Manager, mentor or coach?
Some of us are naturally quite authoritarian leaders; others operate more comfortably as a mentor or a coach. Being aware of where you sit on this continuum, and being able to move between these styles, will help you become more effective.
Being clear when to step in, take the reins, and even insist on particular activities or behaviours is always an important part of any leader’s armoury.
The diagram shows a scale of some of the interventions a leader might use; most leadership activities will focus around the middle of the scale.
At times, there is a requirement to mentor and guide those around us; then to coach, cajole and enable a team to find their own answer to or route through a particular challenge.
Similarly, knowing when to listen more, or to give a particular project or decision-making process more structure are important dials a leader needs to turn up and down.
Moving from one activity to another can be challenging, particularly for a new leader when it has to be done consciously. But soon, over time, leadership muscle memory will evolve and stepping back, letting the team determine the way forward, will be just as natural as imposing one’s will. Empowering others usually drives better results and more enduring change.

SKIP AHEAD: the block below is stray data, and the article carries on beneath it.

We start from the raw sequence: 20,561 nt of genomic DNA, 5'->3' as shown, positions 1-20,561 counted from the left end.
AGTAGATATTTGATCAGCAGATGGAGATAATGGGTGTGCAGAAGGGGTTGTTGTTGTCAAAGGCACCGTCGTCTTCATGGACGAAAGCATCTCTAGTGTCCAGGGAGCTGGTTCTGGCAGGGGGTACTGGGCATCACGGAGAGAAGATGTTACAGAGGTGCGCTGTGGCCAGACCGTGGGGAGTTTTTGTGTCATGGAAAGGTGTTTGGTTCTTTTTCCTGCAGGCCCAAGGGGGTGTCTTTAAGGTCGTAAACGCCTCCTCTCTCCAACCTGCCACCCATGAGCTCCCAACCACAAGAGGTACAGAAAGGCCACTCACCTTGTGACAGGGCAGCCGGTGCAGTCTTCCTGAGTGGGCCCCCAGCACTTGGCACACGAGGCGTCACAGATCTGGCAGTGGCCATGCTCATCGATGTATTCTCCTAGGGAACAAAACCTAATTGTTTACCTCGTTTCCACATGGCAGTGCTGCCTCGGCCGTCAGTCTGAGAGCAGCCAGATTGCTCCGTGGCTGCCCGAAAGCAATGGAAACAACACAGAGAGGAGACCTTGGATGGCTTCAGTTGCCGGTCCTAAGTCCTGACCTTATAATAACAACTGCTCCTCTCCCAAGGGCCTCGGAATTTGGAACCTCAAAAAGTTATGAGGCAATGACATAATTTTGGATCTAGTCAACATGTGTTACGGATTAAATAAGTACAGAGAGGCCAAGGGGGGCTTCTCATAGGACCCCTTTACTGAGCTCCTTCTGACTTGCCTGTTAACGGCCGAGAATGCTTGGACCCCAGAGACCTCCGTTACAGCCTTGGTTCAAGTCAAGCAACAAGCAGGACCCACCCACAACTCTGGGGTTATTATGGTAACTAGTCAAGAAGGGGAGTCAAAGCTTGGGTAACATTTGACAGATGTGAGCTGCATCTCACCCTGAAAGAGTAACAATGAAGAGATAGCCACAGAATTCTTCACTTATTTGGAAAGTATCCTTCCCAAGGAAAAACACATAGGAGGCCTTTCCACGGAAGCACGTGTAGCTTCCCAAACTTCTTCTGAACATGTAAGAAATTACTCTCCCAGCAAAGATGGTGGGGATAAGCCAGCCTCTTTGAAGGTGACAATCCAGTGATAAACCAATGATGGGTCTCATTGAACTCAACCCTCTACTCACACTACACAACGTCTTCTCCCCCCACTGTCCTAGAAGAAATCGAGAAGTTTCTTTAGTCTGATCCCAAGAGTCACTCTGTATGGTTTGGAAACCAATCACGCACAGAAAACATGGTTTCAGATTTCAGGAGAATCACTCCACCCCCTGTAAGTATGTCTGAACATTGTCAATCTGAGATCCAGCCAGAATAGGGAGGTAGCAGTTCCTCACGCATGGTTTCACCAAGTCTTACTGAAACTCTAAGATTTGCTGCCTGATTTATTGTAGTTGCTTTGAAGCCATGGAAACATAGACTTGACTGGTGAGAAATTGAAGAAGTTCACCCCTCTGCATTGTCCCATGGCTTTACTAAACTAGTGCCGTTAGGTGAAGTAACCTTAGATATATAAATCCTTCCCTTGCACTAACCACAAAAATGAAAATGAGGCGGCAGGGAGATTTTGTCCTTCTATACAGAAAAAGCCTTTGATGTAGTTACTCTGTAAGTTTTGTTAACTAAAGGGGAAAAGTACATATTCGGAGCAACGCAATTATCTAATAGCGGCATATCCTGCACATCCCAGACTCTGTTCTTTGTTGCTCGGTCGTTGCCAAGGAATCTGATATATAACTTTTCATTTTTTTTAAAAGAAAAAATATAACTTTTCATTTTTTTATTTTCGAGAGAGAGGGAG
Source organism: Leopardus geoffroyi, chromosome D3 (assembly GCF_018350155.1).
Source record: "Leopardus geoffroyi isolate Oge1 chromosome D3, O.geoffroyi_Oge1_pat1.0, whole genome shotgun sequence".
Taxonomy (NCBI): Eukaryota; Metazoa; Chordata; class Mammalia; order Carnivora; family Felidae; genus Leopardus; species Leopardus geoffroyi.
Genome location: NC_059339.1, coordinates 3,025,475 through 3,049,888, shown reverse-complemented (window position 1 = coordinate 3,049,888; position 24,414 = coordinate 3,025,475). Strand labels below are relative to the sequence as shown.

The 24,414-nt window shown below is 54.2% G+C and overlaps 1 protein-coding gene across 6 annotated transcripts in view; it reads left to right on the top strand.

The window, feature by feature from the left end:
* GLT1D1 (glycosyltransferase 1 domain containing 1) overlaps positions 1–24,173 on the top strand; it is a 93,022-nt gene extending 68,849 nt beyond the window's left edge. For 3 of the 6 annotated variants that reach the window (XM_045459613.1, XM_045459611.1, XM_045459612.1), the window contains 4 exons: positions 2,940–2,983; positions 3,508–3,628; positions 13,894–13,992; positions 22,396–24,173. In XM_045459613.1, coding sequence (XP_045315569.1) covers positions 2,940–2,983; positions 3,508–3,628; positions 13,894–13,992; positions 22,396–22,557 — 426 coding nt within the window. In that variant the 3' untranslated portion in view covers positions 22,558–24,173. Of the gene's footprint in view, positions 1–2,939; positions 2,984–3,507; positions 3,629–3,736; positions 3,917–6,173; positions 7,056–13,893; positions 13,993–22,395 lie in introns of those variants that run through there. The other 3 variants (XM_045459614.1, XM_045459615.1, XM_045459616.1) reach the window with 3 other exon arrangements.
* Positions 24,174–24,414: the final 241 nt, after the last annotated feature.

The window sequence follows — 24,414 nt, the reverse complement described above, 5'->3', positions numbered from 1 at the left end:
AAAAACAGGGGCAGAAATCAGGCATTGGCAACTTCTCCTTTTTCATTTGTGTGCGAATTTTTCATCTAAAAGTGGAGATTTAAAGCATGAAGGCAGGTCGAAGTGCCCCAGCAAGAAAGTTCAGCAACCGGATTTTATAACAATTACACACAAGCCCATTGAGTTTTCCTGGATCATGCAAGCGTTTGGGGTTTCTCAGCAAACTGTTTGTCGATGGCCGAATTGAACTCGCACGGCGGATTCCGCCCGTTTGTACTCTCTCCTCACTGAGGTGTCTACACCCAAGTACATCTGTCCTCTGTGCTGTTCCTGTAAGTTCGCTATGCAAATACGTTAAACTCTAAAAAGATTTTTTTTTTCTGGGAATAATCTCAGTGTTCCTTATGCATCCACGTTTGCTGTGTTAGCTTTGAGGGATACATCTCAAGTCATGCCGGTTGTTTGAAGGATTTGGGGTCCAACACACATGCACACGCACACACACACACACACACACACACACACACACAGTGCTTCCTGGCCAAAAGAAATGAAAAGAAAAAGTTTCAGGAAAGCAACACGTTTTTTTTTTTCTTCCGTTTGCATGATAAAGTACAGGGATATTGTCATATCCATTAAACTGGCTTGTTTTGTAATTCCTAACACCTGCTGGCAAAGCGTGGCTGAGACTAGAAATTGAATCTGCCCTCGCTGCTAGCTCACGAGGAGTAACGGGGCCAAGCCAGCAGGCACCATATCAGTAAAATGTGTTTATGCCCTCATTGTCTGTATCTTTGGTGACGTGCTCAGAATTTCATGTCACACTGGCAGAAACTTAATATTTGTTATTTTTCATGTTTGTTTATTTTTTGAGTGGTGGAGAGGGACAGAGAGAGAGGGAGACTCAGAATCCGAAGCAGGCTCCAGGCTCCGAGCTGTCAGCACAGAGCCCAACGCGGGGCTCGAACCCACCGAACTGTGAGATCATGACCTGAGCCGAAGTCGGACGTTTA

However, a leader’s flexibility should never be ignored or underrated. Different circumstances and different business requirements drive the need for an effective leader to adapt and behave in a different way.
Similarly, being prepared to try something new, and take a risk on those around you can bear just as much fruit as forcing a decision. Knowing when to call on different styles to get the right outcome is the true mark of an effective and additive leader.